As we mentioned earlier, the “deleted forever” aspect gives a false impression of safety. There is no reason why kids should be less careful with this app than with other apps.
And now parents have the opportunity to monitor Snapchat just like all other messaging apps! We really want to urge you to use your options for good. Snapchat is the fastest growing app in the social networking space. Kids prefer using it over Facebook or Twitter, so you should take advantage of all your options as a parent!
Set up Snapchat securely: What to watch out for with the popular app
The app Snapchat is becoming increasingly popular among children and young people. It makes it easy to edit and send pictures and clips that can disappear again. In the meantime, however, the app has significantly expanded and changed its functions. It is therefore important that parents are aware of these functions, talk to their child about the associated risks and agree on common rules.
Users must be aware that the snapshots are not necessarily removed. For example, recipients can take a screenshot and thus capture what is currently on their screen. In that case, the creator will be notified. With technical knowledge, however, it is also possible to circumvent this notification or to take a picture of the received image with a second device. Adolescents can then no longer control who sees their data and where it can be found.
Functions such as filters, geostickers or the snap map also tempt young people to carelessly disclose a lot of private information about themselves, such as private pictures or even their location.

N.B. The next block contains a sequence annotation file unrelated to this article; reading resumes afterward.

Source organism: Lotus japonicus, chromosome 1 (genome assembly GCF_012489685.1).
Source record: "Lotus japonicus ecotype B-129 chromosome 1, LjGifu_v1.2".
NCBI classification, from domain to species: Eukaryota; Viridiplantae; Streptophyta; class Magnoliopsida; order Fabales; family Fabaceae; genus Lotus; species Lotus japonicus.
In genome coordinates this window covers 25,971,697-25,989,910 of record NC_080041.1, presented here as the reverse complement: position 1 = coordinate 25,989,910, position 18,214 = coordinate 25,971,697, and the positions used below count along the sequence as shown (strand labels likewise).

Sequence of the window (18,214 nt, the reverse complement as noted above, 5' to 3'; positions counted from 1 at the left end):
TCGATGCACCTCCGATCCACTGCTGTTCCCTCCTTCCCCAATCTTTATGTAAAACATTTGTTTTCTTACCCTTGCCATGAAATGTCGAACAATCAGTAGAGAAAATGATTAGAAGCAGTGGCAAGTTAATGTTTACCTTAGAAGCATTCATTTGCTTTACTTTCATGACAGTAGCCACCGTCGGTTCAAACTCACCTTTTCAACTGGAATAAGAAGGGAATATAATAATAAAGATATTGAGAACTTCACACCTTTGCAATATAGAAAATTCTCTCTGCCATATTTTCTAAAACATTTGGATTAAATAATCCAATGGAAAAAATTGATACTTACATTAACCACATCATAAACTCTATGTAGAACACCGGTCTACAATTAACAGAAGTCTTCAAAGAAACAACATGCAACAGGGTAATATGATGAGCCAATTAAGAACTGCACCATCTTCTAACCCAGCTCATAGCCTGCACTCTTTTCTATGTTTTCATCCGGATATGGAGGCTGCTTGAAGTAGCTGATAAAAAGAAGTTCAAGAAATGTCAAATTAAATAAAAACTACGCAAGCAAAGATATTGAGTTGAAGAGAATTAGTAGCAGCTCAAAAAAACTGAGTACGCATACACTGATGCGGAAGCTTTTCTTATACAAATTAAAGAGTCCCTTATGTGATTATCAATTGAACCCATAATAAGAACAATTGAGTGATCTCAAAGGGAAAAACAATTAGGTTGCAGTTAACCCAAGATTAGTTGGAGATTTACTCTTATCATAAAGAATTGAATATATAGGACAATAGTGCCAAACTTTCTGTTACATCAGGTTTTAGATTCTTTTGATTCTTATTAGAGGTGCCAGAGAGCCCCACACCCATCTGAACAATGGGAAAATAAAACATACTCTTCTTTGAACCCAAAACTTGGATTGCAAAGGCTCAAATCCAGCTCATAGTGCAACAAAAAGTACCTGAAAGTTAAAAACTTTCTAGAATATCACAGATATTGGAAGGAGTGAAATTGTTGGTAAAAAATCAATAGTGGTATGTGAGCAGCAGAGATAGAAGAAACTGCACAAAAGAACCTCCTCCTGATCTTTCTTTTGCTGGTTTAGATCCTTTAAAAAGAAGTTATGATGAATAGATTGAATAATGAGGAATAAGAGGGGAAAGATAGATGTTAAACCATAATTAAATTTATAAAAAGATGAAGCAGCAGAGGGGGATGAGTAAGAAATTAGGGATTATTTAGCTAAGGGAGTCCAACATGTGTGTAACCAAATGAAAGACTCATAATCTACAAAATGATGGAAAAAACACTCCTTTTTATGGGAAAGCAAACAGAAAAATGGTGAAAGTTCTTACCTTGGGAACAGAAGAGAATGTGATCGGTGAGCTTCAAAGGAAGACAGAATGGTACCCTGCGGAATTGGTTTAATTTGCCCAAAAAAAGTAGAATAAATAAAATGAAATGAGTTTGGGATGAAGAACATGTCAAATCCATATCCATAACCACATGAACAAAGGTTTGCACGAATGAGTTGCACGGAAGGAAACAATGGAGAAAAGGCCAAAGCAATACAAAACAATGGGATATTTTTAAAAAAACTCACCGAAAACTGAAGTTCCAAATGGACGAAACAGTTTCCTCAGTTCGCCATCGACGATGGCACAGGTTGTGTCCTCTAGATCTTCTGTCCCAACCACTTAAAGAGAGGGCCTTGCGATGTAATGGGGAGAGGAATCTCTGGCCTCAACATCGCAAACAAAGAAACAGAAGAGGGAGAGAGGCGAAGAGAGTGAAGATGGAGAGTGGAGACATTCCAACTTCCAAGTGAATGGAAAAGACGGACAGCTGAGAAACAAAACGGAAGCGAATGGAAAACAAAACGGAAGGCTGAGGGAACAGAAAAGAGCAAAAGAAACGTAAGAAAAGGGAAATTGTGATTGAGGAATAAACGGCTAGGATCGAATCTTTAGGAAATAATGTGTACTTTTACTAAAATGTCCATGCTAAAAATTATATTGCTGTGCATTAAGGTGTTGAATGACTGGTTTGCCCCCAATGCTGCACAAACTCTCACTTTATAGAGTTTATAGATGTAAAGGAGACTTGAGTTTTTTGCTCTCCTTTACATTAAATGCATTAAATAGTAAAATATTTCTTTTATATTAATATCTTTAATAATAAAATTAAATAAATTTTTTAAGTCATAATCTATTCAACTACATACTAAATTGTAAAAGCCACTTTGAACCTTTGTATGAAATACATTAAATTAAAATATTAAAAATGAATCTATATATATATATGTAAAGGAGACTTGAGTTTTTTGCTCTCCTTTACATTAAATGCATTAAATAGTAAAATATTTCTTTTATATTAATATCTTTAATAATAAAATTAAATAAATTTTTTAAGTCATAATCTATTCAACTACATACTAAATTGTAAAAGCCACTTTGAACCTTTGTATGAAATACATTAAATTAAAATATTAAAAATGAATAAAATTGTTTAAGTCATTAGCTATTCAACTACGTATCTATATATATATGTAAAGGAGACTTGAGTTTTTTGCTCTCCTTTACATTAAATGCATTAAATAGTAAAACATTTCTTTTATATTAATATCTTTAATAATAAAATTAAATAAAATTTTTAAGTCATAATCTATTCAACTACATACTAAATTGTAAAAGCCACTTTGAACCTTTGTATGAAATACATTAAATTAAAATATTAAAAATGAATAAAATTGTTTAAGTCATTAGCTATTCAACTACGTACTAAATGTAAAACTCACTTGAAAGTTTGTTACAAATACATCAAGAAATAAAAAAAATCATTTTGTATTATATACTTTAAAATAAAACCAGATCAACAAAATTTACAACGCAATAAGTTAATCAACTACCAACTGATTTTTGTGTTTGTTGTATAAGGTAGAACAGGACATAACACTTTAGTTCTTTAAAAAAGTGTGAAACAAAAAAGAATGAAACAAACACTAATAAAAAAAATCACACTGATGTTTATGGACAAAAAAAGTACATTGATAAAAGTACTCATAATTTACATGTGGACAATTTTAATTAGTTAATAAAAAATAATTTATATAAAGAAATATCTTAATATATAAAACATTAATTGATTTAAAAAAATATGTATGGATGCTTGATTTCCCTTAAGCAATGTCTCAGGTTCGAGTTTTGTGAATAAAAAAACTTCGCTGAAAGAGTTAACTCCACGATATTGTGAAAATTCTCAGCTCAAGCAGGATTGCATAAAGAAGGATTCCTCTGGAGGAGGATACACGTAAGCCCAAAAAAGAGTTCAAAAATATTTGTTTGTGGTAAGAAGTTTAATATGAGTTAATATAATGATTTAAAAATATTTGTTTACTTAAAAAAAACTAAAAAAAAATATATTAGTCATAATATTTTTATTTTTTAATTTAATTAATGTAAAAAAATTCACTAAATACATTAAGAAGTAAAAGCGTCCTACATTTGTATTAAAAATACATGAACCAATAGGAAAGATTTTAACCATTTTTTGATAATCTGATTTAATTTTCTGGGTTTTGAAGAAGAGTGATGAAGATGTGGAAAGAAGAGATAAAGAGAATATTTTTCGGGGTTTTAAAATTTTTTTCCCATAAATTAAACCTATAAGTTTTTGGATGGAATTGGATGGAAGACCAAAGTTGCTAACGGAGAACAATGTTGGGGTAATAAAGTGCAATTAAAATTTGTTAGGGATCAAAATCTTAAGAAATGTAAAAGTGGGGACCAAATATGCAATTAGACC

In addition, the data is stored on servers in the USA, where more lax regulations apply than in Germany. In addition, the app has repeatedly had to deal with security vulnerabilities in the past, where users’ data was inexplicably leaked onto the Internet.
The current version of Snapchat is approved for users aged 13 and older, but this is not checked. Data from 13- to 16-year-olds is treated differently than that of young people who have reached the age of 16, according to the EU regulation.
Snapchat is already interesting for younger people, too. However, the provider has not set up any mechanisms to prevent young users from signing up.
Especially the reward system through friendship emojis can build social pressure on teenagers. For example, a grinning smiley next to a contact indicates that this friend sends the user particularly many snaps, but receives no response. On the Snapchat support page, it says, “You’re this person’s best friend, but they’re not your best friend.” Comparisons of this kind can play a major role in the social fabric of young users and, accordingly, influence young people’s self-esteem and self-perception when the value of a friendship is defined by a smiley face or the number of “Snapstreaks,” a flame emoji next to the chat.
It is best for parents to agree with their child that offers should be checked together before signing up or downloading. The T&Cs and privacy policies show what data the app accesses and how it uses it. Snapchat, for example, requires access to accounts and profile data, contacts, location, photos, camera, microphone and the device ID.
Disclaimer: The views, suggestions, and opinions expressed here are the sole responsibility of the experts. No Caubvick Mail journalist was involved in the writing and production of this article.